May Day

I’m back!

Again!

No, really! I mean it this time. Maybe. We’ll see. I’m such a procrastinator. Or am I just really busy?

I’ve done very little work on the memoir since the last time I posted. I could go into all the details and excuses and complaints, but those are all pointless and you probably don’t care anyway. I’m not even sure I care. Moving forward can be so hard sometimes. I did manage to clean up the introduction chapter. But chapters two and three need to be combined and completely rewritten. That’s my next goal. That and to clean up chapters four and five, which shouldn’t be as great an undertaking.

Hopefully.

I’ve got everything I need for the first half. I just have to put it together, man! Then me and Dad can get started on the second half. I will have this done by the end of the year. I am damned and determined to do so. Nothing will stand in my way. Not even the MCU!

Endgame was so many things. It was awesome and unpredictable and fitting and poetic. It wrapped up the way it needed to, but there seems to be such a finality that I’m not sure where they go from here. It felt like the end in so many ways. And that makes me a sad panda. But it also makes me curious as to the future trajectory. Cause it isn’t going away.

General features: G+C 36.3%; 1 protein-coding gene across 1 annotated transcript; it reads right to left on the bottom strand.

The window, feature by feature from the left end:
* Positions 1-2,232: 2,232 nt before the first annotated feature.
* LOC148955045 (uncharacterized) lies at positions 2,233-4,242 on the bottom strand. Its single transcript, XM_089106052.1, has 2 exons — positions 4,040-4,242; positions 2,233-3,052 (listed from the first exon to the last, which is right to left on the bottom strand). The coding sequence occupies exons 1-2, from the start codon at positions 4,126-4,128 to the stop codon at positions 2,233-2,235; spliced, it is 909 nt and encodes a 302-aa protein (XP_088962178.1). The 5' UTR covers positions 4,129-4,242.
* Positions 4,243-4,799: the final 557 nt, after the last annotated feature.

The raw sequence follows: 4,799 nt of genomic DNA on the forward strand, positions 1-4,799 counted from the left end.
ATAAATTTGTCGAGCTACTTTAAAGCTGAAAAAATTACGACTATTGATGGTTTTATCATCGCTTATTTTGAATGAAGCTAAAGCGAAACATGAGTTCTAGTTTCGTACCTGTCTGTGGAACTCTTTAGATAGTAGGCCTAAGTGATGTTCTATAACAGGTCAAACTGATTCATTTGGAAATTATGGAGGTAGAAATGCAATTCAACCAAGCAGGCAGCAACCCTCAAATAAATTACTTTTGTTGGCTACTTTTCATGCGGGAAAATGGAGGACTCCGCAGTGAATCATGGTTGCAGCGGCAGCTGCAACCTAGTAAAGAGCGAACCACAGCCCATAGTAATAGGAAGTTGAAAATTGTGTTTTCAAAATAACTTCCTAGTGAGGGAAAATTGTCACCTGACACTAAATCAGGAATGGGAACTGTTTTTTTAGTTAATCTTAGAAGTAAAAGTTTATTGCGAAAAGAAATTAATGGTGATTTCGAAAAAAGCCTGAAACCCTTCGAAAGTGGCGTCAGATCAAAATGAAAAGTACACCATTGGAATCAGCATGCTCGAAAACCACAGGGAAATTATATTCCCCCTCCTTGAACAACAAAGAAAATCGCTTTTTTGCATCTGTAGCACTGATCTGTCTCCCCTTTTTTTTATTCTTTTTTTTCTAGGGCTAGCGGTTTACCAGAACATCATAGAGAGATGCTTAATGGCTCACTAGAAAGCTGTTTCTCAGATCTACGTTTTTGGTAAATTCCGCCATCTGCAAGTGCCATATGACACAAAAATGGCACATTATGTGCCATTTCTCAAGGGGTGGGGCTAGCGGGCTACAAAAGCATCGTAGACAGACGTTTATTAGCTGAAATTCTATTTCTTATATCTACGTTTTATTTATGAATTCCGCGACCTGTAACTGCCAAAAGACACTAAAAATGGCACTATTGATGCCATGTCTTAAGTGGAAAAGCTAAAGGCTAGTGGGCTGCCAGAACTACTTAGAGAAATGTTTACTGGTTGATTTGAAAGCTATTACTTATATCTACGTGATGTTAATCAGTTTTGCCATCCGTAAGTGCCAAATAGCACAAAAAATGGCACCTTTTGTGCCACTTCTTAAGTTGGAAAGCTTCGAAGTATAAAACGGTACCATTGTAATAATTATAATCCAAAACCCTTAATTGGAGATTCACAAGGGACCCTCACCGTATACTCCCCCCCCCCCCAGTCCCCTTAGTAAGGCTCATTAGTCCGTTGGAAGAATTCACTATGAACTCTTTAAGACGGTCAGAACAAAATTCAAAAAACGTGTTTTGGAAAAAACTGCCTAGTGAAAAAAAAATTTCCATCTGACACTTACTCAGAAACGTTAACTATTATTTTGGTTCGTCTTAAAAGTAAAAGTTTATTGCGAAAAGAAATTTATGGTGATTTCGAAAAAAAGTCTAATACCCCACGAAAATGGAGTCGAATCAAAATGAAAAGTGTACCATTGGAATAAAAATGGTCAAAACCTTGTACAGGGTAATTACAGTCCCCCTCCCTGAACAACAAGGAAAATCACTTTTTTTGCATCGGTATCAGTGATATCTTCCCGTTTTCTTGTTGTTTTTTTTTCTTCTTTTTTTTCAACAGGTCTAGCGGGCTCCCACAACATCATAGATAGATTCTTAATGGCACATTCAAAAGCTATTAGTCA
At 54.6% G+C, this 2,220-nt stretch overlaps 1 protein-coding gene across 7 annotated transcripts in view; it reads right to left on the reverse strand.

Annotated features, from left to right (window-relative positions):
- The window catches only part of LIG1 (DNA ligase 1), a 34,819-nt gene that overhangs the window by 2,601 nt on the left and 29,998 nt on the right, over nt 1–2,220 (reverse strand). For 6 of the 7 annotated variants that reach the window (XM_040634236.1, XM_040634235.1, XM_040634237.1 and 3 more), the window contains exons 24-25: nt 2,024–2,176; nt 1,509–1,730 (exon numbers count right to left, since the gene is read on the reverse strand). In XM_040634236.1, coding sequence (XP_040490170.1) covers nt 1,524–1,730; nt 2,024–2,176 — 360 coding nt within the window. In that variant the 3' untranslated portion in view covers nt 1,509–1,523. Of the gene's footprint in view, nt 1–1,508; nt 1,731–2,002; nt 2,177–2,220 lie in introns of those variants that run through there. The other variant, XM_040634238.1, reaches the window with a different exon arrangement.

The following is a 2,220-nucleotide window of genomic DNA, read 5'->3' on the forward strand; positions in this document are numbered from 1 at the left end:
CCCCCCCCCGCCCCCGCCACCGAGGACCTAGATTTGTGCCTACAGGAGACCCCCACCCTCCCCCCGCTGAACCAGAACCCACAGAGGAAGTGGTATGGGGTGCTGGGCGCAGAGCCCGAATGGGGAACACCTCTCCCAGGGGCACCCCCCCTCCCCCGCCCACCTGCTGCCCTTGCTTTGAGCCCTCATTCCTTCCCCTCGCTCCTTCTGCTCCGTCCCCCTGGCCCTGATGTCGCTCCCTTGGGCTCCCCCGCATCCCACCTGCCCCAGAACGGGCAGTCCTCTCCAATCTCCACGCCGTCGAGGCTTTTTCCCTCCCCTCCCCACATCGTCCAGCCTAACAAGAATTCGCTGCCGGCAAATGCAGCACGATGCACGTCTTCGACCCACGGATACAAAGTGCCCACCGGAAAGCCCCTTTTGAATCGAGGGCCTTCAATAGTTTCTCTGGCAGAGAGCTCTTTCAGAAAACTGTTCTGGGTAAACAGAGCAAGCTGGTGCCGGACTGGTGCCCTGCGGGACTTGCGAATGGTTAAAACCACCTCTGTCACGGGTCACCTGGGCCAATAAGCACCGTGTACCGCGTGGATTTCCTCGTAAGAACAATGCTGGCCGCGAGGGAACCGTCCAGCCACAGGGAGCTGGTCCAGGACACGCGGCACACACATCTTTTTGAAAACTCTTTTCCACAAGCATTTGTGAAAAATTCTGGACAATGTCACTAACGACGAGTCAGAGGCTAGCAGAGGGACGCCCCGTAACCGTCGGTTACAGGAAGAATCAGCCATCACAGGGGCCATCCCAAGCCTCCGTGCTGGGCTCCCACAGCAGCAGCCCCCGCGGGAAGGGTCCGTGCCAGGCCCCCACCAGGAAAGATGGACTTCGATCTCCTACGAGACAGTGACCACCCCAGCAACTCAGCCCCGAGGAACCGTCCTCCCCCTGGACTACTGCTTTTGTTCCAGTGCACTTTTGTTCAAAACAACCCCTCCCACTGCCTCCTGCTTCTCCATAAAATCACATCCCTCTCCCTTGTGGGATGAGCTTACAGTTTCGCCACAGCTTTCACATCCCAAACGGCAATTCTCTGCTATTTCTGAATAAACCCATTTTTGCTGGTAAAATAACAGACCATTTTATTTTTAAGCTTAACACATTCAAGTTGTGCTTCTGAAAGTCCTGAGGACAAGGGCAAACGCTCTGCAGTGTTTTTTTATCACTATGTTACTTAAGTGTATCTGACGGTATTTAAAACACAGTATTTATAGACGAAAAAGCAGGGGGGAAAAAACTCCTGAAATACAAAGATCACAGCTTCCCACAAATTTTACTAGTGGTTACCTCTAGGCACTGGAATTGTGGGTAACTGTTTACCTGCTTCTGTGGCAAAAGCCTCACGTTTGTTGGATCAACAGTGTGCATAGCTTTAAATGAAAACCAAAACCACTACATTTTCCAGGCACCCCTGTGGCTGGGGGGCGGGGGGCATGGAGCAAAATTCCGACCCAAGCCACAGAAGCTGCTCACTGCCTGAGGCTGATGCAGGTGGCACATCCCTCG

And to everyone complaining about Game of Thrones: shut-up. The episode was supposed to be dark. They’re fighting in the dead of night. In winter. In a slight blizzard. And that Arya moment was totally earned. She’s not some chick that wandered into Winterfell and just so happens to be a great fighter. They’ve been setting this up since the beginning. She’s basically a trained assassin. And she was fighting for her home. And her character is awesome. She’s a badass. The show is coming to an end for crying out loud. Put away your internet bitterness and hatred and overall malcontent and just enjoy the damn thing.

In other news, I read “The Jungle” by Upton Sinclair recently. That guy was a socialist. It was a solid read, dark and depressing mostly. It’s about life as an immigrant at the turn of the 1900’s and what it was like working, and trying to survive, under no labor laws. It also went into some detail about the conditions of the meatpacking industry at the time, which actually caused Roosevelt to implement changes. Another reminder, much like “The Grapes of Wrath,” how easy we truly have it in the workforce in comparison today.